It may not be considered glamorous to be a service provider to the oil and gas industry. However, for these three companies, it’s the everyday provision of necessary services that’s driving growth and profits.
1. Canadian Energy Services & Technology
Based in Calgary, Canadian Energy Services & Technology (TSX: CEU) provides technically advanced consumable chemical solutions all through the life cycle of the oilfield. The company has its drilling fluids core business and its production specialty chemicals core business. It also provides environmental and drilling fluids waste disposal services to Operators working in the Western Canadian Sedimentary Basin (WCSB).
Its business divisions include Canadian Energy Services, Moose Mountain Mud, AES Drilling Fluids, AES Drilling Fluids Permian, PureChem Services, JACAM Chemicals, Clear Environmental Solutions, and Equal Transport.
The company notes that opportunities for growth will come from operators that require more chemicals and fluids overall, as well as more technically advanced chemical solutions so that wells can be successfully drilled, cased and completed. I like the range of services it offers the industry and its focus on servicing the ongoing significant resource plays.
Canadian Energy Services & Technology recently announced a cash dividend of $0.07 per common share. This represents an increase of 8% to the monthly dividend. Since transforming to a corporate structure on January 1, 2010, this is the ninth dividend increase.
2. Gibson Energy
Calgary-based Gibson Energy’s (TSX: GEI) services include terminalling, storage, blending, processing, marketing and distribution of crude oil, condensate, natural gas liquids, and refined products. Services also include emulsion treating, water disposal and oilfield waste management services in Canada and the U.S.In late 2013, the company received the “Supplier of the Year” award from Canada’s Oilweek Magazine.
I like Gibson Energy’s strategy of taking advantage of the projected growth profile of oil and liquids production throughout North America. Its emphasis is on expanding its midstream solutions program. For example, Gibson has its Hardisty Terminal in Hardisty, Alberta (a petroleum terminal). In the past three years, the company has increased its total crude oil storage capacity at this terminal by 54%.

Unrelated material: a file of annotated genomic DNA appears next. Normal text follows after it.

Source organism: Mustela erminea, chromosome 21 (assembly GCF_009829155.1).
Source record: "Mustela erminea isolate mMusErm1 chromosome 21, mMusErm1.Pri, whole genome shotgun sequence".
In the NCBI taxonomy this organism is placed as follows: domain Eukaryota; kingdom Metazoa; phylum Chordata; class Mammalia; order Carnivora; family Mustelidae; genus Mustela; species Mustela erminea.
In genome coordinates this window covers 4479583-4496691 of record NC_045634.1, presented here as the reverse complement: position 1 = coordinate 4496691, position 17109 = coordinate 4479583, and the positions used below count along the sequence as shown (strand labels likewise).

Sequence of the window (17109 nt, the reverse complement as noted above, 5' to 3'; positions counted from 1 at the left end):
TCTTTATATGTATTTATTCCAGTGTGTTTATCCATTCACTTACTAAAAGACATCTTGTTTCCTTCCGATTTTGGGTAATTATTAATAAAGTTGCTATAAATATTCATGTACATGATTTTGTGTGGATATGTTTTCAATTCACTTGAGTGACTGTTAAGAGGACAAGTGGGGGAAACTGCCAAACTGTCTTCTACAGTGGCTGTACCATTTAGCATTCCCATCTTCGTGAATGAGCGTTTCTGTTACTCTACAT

Gibson Energy recently announced a quarterly dividend of $0.30 per common share. This represents a 9% increase from the previous quarterly rate. Gibson declared total dividends of $134 million, or $1.10 per share in 2013, versus $106 million, or $1.01 per share the year prior.
3. Mullen Group
Based in Okotoks, Alberta, Mullen Group (TSX: MTL) is the largest provider of specialized transportation and related services to the oil and natural gas industry in western Canada. Additionally, Mullen is one of the foremost suppliers of trucking and logistics services in Canada.
I like one of the components of Mullen’s strategy, which is its emphasis on investing in accretive acquisitions. In 2012, the company acquired Bernie’s Hot Oil Service (Swan Hills, Alberta) an oilfield fluid transportation business. Mullen acquired Bernie’s as part of its plan to invest in the energy sector.
In 2013, Mullen acquired Jay’s Group, a Less-Than-Truckload (LTL) transportation company operating mainly in Saskatchewan. Mullen Group acquired Jay’s as part of its strategy to invest in the transportation sector in western Canada.
Recently, Mullen Group announced a monthly dividend of $0.10 per common share. For 2013, it increased its annual dividend by 20.0 percent to $1.20 per annum ($0.10 declared and paid monthly). In addition, for 2013, Mullen Group’s share price increased by 35.8% to $28.39 per share versus December 31, 2012.
Foolish bottom line
Energy services companies are vital to the oil and gas industry, providing solutions to energy producers throughout the exploration and production process. The above-mentioned companies offer services designed to foster productivity in the oil patch and return on investment for shareholders.